Staff must declare intimate relationships with students, says OfS

English regulator plans to order institutions to create registers of relationships, with expectation that staff who keep liaisons secret will be sacked

February 23, 2023
Source: iStock

English universities would be required to keep a register of all staff-student “personal relationships” under new proposals aimed at reducing harassment and sexual misconduct on campuses.

Staff members would have to declare details of any such relationship – defined as involving physical or romantic intimacy and/or financial dependency – with a student they supervise, teach or have responsibility for in any other way.

The Office for Students said if its proposal was adopted following consultation, it would be expected that any staff member found to be conducting a relationship that has not been disclosed “should be liable for dismissal”.

The register was the English regulator’s “preferred option” for addressing issues connected to the abuse of power and conflicts of interest that may arise when intimate relationships between staff and students develop, but it has also indicated it will consider views on an outright ban.

A consultation document makes clear that the purpose of introducing a register would be to prevent personal relationships developing.

“If relevant staff members are required to disclose personal relationships, that and the knowledge that steps might be taken by a provider in response to such disclosure (or a refusal to disclose), could deter such personal relationships,” it says, adding “this option would not prohibit relationships but we consider that it would and should have the effect of providers expressly discouraging them”.

Susan Lapworth, chief executive of the OfS, said that while the “majority of those working in higher education behave appropriately towards their students”, it was recognised that “there can be a power imbalance in personal relationships that could be exploited by unscrupulous staff to subject students to harassment or sexual misconduct”.

The English regulator revealed the move as part of wider proposals for how it intends to regulate universities and force them to better deal with concerns about harassment and sexual misconduct in higher education.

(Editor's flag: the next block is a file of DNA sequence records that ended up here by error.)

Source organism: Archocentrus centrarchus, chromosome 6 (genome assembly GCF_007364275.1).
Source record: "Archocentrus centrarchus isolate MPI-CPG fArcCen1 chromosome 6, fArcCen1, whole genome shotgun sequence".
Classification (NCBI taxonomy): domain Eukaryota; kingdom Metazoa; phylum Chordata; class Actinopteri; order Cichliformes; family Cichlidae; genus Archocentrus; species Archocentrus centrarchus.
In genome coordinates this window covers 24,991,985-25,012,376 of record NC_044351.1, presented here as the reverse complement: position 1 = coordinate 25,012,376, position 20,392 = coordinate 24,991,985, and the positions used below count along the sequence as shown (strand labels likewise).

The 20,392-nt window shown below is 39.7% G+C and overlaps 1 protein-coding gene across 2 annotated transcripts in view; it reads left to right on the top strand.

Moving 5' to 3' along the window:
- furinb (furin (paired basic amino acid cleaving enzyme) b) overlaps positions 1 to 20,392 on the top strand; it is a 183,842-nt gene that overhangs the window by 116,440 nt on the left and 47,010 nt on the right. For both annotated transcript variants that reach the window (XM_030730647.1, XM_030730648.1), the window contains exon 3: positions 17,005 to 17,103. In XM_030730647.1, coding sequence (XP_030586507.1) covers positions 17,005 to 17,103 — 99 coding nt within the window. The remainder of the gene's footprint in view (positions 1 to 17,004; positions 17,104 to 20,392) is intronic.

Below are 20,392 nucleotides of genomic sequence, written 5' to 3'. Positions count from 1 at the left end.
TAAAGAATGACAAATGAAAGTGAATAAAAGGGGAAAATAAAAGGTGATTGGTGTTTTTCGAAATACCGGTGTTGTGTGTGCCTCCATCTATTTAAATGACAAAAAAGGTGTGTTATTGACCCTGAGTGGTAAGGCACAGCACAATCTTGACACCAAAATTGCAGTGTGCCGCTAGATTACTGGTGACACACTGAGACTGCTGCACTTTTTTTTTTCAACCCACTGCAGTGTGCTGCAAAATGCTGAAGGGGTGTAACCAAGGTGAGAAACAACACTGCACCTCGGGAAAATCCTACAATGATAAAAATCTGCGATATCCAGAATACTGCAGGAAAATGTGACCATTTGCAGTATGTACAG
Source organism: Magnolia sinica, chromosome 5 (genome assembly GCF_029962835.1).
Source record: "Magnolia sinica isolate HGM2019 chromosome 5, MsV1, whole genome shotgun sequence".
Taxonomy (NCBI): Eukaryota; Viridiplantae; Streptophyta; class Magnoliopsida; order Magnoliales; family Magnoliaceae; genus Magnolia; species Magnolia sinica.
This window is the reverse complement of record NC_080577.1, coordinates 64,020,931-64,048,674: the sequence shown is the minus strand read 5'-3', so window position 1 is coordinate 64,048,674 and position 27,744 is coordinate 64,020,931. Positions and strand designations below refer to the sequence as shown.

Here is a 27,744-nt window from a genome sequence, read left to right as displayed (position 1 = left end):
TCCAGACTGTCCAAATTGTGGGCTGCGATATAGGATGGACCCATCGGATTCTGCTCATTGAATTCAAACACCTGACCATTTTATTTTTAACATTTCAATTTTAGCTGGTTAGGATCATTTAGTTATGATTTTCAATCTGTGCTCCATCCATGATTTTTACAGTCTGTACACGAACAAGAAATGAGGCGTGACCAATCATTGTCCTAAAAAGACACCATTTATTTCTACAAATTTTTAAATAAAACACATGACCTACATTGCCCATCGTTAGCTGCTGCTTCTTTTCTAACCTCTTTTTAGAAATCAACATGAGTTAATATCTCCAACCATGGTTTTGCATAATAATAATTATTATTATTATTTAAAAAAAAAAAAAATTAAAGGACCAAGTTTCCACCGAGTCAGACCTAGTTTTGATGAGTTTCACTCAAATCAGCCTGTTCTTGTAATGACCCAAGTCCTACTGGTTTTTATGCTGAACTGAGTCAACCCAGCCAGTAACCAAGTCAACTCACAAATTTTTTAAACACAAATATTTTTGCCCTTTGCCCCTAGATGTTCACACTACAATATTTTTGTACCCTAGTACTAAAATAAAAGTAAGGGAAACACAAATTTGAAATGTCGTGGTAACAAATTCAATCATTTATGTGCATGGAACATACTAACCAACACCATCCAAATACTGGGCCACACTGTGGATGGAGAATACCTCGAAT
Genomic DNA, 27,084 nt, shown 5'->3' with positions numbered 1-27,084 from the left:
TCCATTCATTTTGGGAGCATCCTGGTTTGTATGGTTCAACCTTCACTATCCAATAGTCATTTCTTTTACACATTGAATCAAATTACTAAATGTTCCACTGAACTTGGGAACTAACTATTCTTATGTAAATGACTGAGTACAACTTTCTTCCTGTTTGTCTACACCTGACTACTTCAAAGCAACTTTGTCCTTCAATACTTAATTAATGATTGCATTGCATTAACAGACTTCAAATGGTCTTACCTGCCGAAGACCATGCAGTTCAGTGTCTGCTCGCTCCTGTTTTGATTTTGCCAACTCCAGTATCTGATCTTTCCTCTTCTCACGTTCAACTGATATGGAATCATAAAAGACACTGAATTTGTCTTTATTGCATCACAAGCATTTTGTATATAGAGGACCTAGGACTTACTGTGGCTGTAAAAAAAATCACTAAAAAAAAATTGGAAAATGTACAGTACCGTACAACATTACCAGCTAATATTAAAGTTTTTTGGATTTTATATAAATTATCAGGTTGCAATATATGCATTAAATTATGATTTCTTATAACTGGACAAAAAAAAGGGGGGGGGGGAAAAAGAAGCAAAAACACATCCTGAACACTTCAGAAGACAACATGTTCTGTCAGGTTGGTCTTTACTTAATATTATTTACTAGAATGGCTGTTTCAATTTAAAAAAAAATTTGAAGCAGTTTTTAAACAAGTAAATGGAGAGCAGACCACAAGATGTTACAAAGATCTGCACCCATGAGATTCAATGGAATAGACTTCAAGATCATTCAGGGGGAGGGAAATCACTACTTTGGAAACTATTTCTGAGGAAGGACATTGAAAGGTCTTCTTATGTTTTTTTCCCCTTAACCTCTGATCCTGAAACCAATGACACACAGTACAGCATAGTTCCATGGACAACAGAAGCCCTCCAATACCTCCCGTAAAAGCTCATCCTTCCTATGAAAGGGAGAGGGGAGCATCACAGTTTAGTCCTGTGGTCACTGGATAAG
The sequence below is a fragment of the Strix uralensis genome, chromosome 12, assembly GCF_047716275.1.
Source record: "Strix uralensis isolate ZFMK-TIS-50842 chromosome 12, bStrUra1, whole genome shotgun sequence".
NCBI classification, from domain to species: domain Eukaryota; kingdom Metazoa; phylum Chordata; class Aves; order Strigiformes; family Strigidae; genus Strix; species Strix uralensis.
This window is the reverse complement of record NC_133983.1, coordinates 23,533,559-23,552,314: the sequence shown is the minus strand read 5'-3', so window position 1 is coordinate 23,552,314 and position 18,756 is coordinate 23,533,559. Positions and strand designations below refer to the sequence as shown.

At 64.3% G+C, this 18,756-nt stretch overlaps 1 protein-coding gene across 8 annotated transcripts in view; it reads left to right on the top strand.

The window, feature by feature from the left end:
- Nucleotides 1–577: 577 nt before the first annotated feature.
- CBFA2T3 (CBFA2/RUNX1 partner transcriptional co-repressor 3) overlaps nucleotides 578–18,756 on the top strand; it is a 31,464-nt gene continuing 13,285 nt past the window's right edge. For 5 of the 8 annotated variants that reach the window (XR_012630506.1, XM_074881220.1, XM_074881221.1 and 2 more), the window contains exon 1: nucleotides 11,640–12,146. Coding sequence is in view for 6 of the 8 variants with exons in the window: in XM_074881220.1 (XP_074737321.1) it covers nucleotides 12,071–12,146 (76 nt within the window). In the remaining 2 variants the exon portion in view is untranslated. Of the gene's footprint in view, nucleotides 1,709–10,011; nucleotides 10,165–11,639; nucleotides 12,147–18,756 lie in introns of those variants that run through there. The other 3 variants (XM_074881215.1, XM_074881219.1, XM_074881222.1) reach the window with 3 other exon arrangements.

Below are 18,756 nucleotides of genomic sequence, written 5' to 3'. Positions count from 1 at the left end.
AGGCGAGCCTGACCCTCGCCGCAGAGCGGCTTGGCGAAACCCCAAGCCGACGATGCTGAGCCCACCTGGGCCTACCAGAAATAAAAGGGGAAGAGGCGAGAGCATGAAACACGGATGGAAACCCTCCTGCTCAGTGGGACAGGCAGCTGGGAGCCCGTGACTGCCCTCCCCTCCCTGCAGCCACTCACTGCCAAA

Research has shown students are three times more likely to experience incidents such as sexual assault, while a review by Universities UK indicated that there was widespread uncertainty about appropriate professional boundaries between staff and students, as well as under-reporting of staff-to-student sexual misconduct.

Demonstrating progress in this area is being made a condition of registration by the OfS after it said some institutions had been slow to prioritise these issues.

If adopted, the new condition would require institutions to introduce mandatory training for students and staff, publish a document outlining how it will make a “significant and credible difference” to reducing harassment and sexual misconduct and face a ban of the use of non-disclosure agreements in these types of cases.

Ms Lapworth said the “important proposals” would allow the OfS to take regulatory action on sexual misconduct and harassment for the first time, in recognition of the “profound and sometimes devastating” impact it can have on students and their education.

“Some universities are already doing excellent work in this area, but we know that progress across the sector has been too slow and too patchy,” she added.  

“Our independent evaluation found that self-regulation had not delivered the changes we think students are entitled to see.”

She encouraged staff and students and anyone with an interest to give their views on the proposals during the consultation, which ends on 4 May.

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Reader's comments (2)

An outright ban? For heavens sake university students are adults if over the age of 18. Staff do not stand in loco parentis as they did when the age of majority was 21.
It does not seem much to ask of us as staff to stick to the research and teaching and not have sex with our students. What is the UCU position on this?